The decision

Upper Tribunal
(Immigration and Asylum Chamber) Appeal Number: AA/06412/2013


Heard at Field House
Determination Sent
On 18th March 2014


upper tribunal judge POOLE






For the Appellant: Mr J Collins, Counsel
For the Respondent: Mr S Whitwell, Home Office Presenting Officer


1. The appellant is a male citizen of Turkey born 27 October 1990. He originally appealed against the decision of the respondent dated 13 October 2010 (with an extension of time for the filing of his appeal having been granted) to refuse to grant him asylum, humanitarian protection or leave to remain under Article 8 ECHR.

2. The appellant's appeal came before Judge of the First-Tier Tribunal Jackson sitting at Hatton Cross on 19 November 2013. The appellant attended and gave evidence. Both parties were represented. In the appellants case he was again represented by Mr Collins.

3. In a Determination dated 2 December 2013 Judge Jackson dismissed the appellant's appeal on all grounds finding that the appellant would not be at risk upon return in respect of anything covered by Refugee Convention. In respect of the Article 8 appeal the Judge noted the appellants marriage but concluded that as his wife was of Turkish origin and the marriage took place at a time when both he and his wife knew his status was precarious would not be unreasonable to expect the appellant's wife to either accompany him back to Turkey or support him in an application to re-enter for settlement.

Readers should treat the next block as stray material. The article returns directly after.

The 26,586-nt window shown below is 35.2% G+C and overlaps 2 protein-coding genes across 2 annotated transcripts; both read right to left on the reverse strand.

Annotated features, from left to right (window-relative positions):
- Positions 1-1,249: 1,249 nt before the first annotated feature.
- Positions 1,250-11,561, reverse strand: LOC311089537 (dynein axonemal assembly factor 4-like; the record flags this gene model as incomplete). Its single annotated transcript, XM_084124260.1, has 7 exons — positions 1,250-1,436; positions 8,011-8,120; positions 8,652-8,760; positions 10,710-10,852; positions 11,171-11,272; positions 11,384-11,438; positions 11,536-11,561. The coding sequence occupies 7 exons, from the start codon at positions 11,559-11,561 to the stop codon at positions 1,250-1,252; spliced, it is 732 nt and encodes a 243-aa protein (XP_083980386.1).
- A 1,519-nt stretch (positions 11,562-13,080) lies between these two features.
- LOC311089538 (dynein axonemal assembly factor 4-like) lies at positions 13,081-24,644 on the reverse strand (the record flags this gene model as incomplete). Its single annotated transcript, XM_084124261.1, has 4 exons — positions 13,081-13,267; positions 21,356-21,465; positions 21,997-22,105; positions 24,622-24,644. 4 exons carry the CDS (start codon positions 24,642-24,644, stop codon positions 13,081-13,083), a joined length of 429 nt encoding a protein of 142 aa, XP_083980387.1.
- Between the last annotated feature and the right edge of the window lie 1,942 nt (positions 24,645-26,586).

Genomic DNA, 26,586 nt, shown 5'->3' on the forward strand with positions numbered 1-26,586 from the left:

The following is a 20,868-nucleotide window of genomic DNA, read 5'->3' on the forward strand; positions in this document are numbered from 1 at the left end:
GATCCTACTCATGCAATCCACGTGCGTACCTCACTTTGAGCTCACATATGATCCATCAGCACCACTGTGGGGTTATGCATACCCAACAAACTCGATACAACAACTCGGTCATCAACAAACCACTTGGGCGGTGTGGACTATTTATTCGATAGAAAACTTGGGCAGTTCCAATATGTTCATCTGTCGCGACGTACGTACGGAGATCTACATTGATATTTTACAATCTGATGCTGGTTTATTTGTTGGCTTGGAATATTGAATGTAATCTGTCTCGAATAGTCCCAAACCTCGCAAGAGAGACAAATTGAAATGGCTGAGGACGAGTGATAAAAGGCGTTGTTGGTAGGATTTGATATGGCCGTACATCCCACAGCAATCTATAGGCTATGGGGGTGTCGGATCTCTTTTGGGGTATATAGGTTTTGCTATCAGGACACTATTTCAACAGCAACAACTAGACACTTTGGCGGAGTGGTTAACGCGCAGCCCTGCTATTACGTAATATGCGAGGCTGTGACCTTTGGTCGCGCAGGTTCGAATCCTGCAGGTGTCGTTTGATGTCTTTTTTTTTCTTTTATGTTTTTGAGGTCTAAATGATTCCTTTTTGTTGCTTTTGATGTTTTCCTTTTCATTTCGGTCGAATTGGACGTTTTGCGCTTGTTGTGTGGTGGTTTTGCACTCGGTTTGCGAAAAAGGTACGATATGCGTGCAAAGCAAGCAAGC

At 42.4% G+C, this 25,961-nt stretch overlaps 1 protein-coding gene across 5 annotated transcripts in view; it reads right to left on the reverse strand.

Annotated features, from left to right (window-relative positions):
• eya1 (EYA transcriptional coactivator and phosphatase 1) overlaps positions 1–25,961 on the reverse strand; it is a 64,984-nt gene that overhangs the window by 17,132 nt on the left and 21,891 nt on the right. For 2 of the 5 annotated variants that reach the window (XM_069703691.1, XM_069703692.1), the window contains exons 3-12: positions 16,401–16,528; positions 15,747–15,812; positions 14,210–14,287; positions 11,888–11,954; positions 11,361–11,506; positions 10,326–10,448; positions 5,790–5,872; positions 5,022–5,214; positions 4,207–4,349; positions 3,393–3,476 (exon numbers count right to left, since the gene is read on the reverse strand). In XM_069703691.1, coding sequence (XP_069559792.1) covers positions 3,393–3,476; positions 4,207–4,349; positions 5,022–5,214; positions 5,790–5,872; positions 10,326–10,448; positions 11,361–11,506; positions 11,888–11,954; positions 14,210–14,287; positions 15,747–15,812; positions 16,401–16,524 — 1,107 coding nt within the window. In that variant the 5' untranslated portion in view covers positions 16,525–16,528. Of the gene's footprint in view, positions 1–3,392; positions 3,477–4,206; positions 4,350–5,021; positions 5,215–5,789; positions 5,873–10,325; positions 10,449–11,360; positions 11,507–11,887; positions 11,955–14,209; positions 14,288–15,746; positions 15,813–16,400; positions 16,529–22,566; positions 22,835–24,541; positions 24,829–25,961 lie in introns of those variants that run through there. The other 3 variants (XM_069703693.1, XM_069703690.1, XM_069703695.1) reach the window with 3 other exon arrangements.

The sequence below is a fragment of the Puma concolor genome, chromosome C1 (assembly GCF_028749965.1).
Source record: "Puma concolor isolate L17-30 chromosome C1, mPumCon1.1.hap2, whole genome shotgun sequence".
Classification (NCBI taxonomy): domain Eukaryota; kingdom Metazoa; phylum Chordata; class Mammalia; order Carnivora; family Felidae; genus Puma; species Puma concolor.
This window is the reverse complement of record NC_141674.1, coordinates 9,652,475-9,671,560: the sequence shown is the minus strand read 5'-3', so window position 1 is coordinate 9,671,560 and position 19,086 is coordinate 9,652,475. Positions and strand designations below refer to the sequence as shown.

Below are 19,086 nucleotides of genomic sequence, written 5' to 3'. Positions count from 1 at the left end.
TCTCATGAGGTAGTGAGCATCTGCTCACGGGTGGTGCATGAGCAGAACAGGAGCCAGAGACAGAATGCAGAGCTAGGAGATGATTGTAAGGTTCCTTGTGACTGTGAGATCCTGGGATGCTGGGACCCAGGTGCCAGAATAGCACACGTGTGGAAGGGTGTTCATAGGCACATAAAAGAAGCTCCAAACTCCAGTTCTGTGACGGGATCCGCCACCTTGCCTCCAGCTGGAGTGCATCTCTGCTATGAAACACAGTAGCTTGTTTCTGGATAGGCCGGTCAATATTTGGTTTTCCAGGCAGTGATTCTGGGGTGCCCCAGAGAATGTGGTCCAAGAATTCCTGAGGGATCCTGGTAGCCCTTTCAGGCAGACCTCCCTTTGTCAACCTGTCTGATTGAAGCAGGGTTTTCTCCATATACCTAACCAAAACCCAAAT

4. The appellant sought leave to appeal via grounds settled by Mr Collins. Paragraph 4 of the grounds make it perfectly clear that leave was not sought in respect of Asylum/Article 3 ECHR/Humanitarian Protection. Leave was sought in respect of Article 8 alone and paragraphs 5 through to 14 set out the basis of the request.

5. It was suggested that the judges findings that the appellant's wife could "relocate if she so chose" was irrational bearing in mind that she is a British citizen, has her own business and is pregnant. It is suggested that the judge failed to come to a balanced judgment in the light of "all the material facts" pursuant to the guidance set out buy the Court of Appeal in VW & AB v The Secretary of State for the Home Department [2009] EWCA Civ 9.

6. Paragraph 9 of the grounds states "the Determination (paragraph 49) as recording that the appellant's wife did not think she could readjust to living in Turkey which made it "plainly wrong and irrational" for the judge to then find that there were no reasons why the appellant's wife could not re-establish herself in Turkey.

7. The appellant's application for leave then came before another Judge of the First-Tier Tribunal who, on 30 January 2014, granted leave and in his reasons stated the following: